Everything (Physical) Belongs to Everybody

Discussions that deal with moral issues. Key questions in ethics include: How should one live? What is right (or wrong) to do? What is the best way for humans to live?

Everything (Physical) Belongs to Everybody

Postby Keep_Relentless on June 23rd, 2012, 8:37 am 

Perhaps I've entirely missed the point of ownership, but considering that we are all said to inhabit a common physical objective world, I find the concept of ownership absurd. So, what makes something "yours" as opposed to "just there"? And why should the individual, with their own goal of personal happiness, not consider everything their own, and deny others for their own gain as much as possible?
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Re: Everything (Physical) Belongs to Everybody

Postby flannel jesus on June 23rd, 2012, 9:19 am 

If you're properly selfish, you'll realize that taking things other people think they own will probably result in you getting your ass kicked or thrown in jail, and is therefore not a categorically good decision (though not categorically bad one either, for the record). You have to weigh your goal of more free possessions against your goal of not being raped in prison or getting knocked out.
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Re: Everything (Physical) Belongs to Everybody

Postby moranity on June 23rd, 2012, 9:22 am 

its just a idea that exists because most people adhere to it, like countries, tribalism, celebrity worship, etc, it's absurd, but people seem to find it satisfying in some way, it's tradition, dont ya know
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Re: Everything (Physical) Belongs to Everybody

Postby Keep_Relentless on June 23rd, 2012, 9:25 am 

We don't worry about plants and most forms of life because we aren't expected to (though that is in no small part down to the analogy aspect of our empathising). But I did say "as much as possible", as you note it can be advantageous to have tact and to co-operate. This is what I think ownership is about, but as slavery has attested to it can (irrationally) extend beyond that. Another interesting example is that when a gift is bestowed, and when one for example breaks that gift or loses it, even when the person who broke or lost it gained more pleasure from it through so doing, the bestower is disturbed. In most game or business trade systems this doesn't apply, I think.
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Re: Everything (Physical) Belongs to Everybody

Postby sponge on June 23rd, 2012, 10:30 am 

There was a movement in Northern Europe some years ago called ‘Right to Roam’ which argued that the countryside belongs to everyone and ownership of land was immoral. They wanted everyone to be able to wander over farmland without fear of prosecution for trespass.

The movement did achieve something insofar as farmers were forced to clear and open hundreds of old, overgrown and blocked footpaths which were then clearly marked and shown and on maps and the citizen’s right to use them became enshrined in law. (In Northern Europe, footpaths are ancient walkways across farmland that citizens had a traditional right to use – originally for travelling in the absence of roads or as shortcuts for farm workers.)

Public access to some forests and moorland access was also enshrined in law at the same time but the wider aim of the Right to Roam movement never gained popular support – especially after farm animals got loose and crops were trampled when people tried to put their ideas into practice.

I guess the thing that worked against the Right to Roam movement was the citizen’s perception of the farmers’ right to natural justice. As a society, we have agreed together a code of ethics designed to keep us safe, secure and resolve disputes. Laws, morals etc. all work together to uphold this agreed code and we all go along with it – even when we don’t particularly like or agree with some parts of it, or even when we fall foul of the laws. It’s this fact – that we all comply and agree to abide by this social code – that keeps anarchy and mayhem at bay and allows large societies to live together peaceably. Nothing more than this keeps us in check as a group, although there are people who's own moral code would not allow them to abuse others.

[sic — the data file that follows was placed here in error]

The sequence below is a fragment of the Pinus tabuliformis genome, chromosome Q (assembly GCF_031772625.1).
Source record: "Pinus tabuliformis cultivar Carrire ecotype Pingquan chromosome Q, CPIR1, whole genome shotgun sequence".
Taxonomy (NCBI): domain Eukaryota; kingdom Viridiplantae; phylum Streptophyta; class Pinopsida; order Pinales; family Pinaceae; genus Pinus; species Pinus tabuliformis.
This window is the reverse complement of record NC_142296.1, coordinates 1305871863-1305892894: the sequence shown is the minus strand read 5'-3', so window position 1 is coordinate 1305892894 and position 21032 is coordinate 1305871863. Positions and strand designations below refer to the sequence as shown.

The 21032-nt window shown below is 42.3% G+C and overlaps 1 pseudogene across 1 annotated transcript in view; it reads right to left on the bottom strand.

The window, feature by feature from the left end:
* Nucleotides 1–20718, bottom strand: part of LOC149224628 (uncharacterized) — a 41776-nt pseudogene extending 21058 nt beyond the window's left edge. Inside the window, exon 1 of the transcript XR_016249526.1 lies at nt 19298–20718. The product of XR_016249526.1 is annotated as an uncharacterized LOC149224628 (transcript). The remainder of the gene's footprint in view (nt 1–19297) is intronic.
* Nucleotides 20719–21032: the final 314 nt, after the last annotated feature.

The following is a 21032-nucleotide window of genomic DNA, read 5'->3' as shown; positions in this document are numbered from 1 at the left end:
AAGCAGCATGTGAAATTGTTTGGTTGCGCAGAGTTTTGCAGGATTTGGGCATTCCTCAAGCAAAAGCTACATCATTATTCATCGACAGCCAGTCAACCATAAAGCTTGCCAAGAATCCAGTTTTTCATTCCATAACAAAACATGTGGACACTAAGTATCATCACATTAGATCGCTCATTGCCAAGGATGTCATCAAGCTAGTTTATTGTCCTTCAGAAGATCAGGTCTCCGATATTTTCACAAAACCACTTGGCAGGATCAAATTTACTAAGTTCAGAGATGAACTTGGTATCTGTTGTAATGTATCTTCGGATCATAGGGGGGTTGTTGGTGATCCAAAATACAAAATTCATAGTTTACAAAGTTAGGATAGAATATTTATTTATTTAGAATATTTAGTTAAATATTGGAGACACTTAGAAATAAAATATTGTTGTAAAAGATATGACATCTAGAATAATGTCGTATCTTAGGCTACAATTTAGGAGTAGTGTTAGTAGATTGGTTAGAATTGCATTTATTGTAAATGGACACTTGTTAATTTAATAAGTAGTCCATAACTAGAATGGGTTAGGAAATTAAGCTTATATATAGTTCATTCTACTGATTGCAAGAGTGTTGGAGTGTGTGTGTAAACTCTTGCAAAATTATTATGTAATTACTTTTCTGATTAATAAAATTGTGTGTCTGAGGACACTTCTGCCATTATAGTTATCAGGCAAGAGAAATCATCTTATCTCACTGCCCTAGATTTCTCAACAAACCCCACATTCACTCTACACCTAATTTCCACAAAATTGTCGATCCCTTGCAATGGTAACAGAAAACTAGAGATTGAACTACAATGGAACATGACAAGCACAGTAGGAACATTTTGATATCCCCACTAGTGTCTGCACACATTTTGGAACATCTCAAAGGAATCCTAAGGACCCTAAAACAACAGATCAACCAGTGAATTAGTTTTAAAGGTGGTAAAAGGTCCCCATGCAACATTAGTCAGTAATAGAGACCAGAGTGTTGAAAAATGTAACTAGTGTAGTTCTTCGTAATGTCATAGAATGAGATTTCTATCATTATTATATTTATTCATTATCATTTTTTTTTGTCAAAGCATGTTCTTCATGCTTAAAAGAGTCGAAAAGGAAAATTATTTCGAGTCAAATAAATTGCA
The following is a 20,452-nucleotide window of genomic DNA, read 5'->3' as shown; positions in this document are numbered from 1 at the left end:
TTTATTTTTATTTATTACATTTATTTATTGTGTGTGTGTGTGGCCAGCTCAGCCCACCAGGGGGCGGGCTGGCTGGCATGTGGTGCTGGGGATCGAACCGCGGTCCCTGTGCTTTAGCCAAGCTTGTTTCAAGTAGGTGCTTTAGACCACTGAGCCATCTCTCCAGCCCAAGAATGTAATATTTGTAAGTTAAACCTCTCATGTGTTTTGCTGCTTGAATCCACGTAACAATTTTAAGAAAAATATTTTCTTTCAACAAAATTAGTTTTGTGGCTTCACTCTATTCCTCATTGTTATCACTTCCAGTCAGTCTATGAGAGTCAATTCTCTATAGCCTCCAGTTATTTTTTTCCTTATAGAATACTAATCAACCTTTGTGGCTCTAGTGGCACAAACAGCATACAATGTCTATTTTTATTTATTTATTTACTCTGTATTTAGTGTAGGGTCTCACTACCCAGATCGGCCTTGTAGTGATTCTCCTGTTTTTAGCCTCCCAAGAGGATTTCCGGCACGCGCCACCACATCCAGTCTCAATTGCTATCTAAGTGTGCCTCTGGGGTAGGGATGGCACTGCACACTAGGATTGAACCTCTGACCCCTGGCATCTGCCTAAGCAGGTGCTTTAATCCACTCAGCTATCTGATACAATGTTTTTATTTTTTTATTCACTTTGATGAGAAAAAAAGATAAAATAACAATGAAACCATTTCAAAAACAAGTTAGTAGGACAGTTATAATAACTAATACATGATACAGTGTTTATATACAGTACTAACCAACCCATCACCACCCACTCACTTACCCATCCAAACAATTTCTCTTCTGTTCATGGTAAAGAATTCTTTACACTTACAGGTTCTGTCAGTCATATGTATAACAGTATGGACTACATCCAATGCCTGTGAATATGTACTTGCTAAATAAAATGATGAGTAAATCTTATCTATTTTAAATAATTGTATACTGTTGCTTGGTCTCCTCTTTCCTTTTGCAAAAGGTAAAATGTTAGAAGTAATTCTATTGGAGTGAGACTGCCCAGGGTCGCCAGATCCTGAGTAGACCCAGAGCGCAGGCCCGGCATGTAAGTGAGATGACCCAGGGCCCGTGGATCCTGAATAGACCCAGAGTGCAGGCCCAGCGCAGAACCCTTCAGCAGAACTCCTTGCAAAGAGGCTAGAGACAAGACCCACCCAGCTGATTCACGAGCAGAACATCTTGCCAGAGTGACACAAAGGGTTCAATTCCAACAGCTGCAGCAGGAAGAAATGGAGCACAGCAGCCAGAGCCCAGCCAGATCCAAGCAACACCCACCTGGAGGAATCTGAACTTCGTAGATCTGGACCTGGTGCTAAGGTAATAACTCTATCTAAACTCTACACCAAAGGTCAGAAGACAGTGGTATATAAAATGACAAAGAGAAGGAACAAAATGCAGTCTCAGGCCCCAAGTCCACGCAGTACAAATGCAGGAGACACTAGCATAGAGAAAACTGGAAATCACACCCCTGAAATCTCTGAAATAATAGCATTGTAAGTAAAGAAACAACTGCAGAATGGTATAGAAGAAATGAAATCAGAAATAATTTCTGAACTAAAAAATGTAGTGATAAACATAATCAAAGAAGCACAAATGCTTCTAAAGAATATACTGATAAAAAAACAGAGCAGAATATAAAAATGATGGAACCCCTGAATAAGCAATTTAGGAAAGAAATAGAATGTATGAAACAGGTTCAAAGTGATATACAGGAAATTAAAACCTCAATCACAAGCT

In your OP you asked, 'And why should the individual, with their own goal of personal happiness, not consider everything their own, and deny others for their own gain as much as possible?'

I think many people actually try to achieve this as much as the law will allow!
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Re: Everything (Physical) Belongs to Everybody

Postby Keep_Relentless on June 23rd, 2012, 10:39 am 

Thanks sponge!
I think it is an anarchistic world no matter what we do, because we are bound to act for our own happiness; it is the only possible motive for action. However, since there are so many of us in the world we've gone for mass "win-win" attempts, which is largely tit-for-tat, widespread imagined concepts (like money), and pushing for conformity, which we are naturally inclined toward.
"Ownership" is merely a synthesised expression as I see it. It is a generalisation of principles that practically govern for mutual/total benefit.
I am not surprised at the results of the Right to Roam movement as you relay them at all, but still I think it is absurd to express ownership as we do.
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Re: Everything (Physical) Belongs to Everybody

Postby sponge on June 23rd, 2012, 10:51 am 

Hi Keep_Relentless
Yeah, just another of those weird conventions that seem to work for us, right?

I read your last but one post when I came back with that last answer so here are my thoughts about the points you brought up there.

I think slavery, sadly, comes under the general heading ‘sticking to the agreed social code’ as outlined in my last post. As long as the majority agree that something is OK to do, then it is OK to do. Slaves were not consulted as they were considered ‘possessions’ and not citizens.

The gift thing is because, when someone gives a gift they hand over a bunch of love with it so, to them, loss or destruction of that gift means the loss of that love too. It’s illogical but a common emotional response.
Stuff that’s sold or traded doesn’t carry the same emotional payload.
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Re: Everything (Physical) Belongs to Everybody

Postby Keep_Relentless on June 23rd, 2012, 12:03 pm 

Ah, so perhaps we should ask "Am I expected to exploit or cherish this gift?" Their love will have them say "Do whatever you want :)" without meaning it. xD